NEWS
September 23, 1989 | LARRY GREEN and DOUG JEHL, Times Staff Writers
This historic old city was a shambles Friday, battered and rent by a malign wind. Hurricane Hugo made a direct hit on Charleston. It had plenty of muscle left to wallop other places for hundreds of miles. The sorting began--who was accounted for and who was not, what stood safely and what had surrendered. The gloomy arithmetic will go on for weeks. At least 11 were dead in South Carolina and one in North Carolina.
NEWS
September 24, 1989 | LARRY GREEN and DOUG JEHL, Times Staff Writers
The people of the Carolinas, brought to ruin by Hurricane Hugo, jury-rigged their lives back together with pluck and ingenuity Saturday as the storm sputtered north, lost its punch as well as its name--and shut its evil eye for good. National Guardsmen by the hundreds patrolled streets. Police arrested at least 119 people for pillaging and breaking curfew. Authorities counted 18 dead in the Carolinas, two in Virginia and one in New York--bringing Hugo's weeklong toll to at least 48.
TRAVEL
April 11, 2014 | By Alice Short
CHARLESTON, S.C. - When the email proposing a business meeting in Charleston popped up, it took all of three seconds to say yes. I'd never been to South Carolina, but I've read glowing dispatches from friends and colleagues for years. Southern hospitality is not a myth, they insisted, as they extolled the beauty of the area and its vigorous dining and bar scene. When I started to research this coastal city, it was its Civil War-era attractions that proved most compelling. After all, the war "started" here when Confederate forces forced Union troops from Ft. Sumter in April 1861.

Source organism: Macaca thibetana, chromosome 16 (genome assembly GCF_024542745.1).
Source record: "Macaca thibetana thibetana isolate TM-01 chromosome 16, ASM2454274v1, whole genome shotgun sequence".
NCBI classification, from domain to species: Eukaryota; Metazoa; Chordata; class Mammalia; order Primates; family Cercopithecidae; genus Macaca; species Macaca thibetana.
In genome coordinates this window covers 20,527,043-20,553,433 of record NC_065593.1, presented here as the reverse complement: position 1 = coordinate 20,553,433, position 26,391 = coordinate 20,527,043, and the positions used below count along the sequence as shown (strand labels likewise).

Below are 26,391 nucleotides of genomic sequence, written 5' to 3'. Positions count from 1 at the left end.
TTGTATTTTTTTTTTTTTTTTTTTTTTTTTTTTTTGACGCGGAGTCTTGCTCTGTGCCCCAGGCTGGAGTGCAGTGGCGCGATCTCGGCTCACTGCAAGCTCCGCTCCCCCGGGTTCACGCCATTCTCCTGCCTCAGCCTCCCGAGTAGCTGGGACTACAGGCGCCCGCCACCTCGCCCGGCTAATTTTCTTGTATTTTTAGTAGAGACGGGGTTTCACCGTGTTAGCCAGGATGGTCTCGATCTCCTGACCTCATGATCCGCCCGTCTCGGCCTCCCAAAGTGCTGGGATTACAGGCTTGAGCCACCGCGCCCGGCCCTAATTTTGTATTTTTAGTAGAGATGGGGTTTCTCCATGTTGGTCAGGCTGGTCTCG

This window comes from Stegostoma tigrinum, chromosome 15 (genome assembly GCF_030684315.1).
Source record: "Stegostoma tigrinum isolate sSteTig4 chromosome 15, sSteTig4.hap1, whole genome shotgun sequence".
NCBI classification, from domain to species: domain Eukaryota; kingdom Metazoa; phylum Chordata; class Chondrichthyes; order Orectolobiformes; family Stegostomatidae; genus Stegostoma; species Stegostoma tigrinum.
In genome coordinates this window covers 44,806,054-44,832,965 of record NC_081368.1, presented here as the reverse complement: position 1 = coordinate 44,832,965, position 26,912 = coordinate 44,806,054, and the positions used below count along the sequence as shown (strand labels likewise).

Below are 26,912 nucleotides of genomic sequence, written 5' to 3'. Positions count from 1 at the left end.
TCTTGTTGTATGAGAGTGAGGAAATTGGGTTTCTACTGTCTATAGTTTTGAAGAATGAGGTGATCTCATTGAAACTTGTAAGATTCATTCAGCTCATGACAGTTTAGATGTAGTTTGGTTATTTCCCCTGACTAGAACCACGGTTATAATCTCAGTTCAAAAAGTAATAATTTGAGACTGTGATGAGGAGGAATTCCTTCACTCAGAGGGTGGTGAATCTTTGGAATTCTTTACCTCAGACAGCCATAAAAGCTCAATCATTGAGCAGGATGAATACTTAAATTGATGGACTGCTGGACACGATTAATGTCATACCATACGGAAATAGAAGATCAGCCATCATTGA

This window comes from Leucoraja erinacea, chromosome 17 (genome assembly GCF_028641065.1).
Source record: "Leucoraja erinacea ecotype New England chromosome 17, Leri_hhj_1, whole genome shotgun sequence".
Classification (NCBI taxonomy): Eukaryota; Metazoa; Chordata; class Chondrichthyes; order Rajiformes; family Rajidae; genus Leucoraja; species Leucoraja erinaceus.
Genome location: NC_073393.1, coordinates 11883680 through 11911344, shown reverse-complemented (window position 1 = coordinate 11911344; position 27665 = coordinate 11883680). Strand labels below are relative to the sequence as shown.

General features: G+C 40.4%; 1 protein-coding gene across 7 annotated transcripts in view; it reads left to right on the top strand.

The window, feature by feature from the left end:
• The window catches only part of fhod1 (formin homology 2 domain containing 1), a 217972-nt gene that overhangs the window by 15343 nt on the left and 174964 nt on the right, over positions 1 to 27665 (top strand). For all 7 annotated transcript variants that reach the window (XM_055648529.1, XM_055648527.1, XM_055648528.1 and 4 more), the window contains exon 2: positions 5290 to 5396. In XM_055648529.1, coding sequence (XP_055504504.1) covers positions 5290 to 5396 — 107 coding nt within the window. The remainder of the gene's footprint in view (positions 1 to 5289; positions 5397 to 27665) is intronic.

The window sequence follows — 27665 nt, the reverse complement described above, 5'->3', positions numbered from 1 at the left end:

ENTERTAINMENT
January 30, 2014 | By David Ng
Los Angeles street artist Shepard Fairey and New York art titan Jasper Johns come from different sides of the country and the contemporary art world, but they are similar in at least one respect: They both hail from South Carolina. The artists will be the subject of a retrospective starting in May in Fairey's hometown of Charleston coinciding with the 2014 Spoleto Festival. The exhibition, "The Insistent Image: Recurrent Motifs in the Art of Shepard Fairey and Jasper Johns," will feature new work by Fairey and a survey of prints by Johns from 1982 to 2012.
TRAVEL
September 12, 2010 | By Jessica Garrison, Los Angeles Times Staff Writer
WHERE TO EAT Fig, 232 Meeting St., Charleston; (843) 805-5900, http://www.eatatfig.com . Closed Sunday. Open for dinner Monday-Thursday, 5:30-10:30 p.m.; Friday and Saturday, 5:30-11 p.m. Entrees from $26. Hominy Grill, 207 Rutledge Ave., Charleston; (843) 937-0930, http://www.hominygrill.com . Open for breakfast Monday-Friday, 7:30-11:30 a.m.; lunch/dinner Monday-Friday, 11:30 a.m.-9 p.m. Saturday brunch, 9 a.m-9 p.m.; dinner specials 3-9 p.m. Sunday brunch, 9 a.m.-3 p.m. Brunch entrees from $5.95; lunch and dinner entrees from $7.95.
TRAVEL
September 12, 2010 | By Jessica Garrison, Los Angeles Times
Our waiter was staring at us in disbelief. Finally, he leaned forward and, ever so politely, asked my husband to repeat himself. Although we had just ordered three appetizers, a soup and two main courses (we did eat every bite), my husband was, indeed, inquiring about where we might go later that evening to try more of Charleston's culinary delicacies. Most tourists are drawn to Charleston for its graceful, grand homes and hauntingly beautiful gardens. But an increasing number are going for the food, as the rich and varied cuisine of the region undergoes a renaissance propelled by an interest in locally grown ingredients and an influx of new chefs.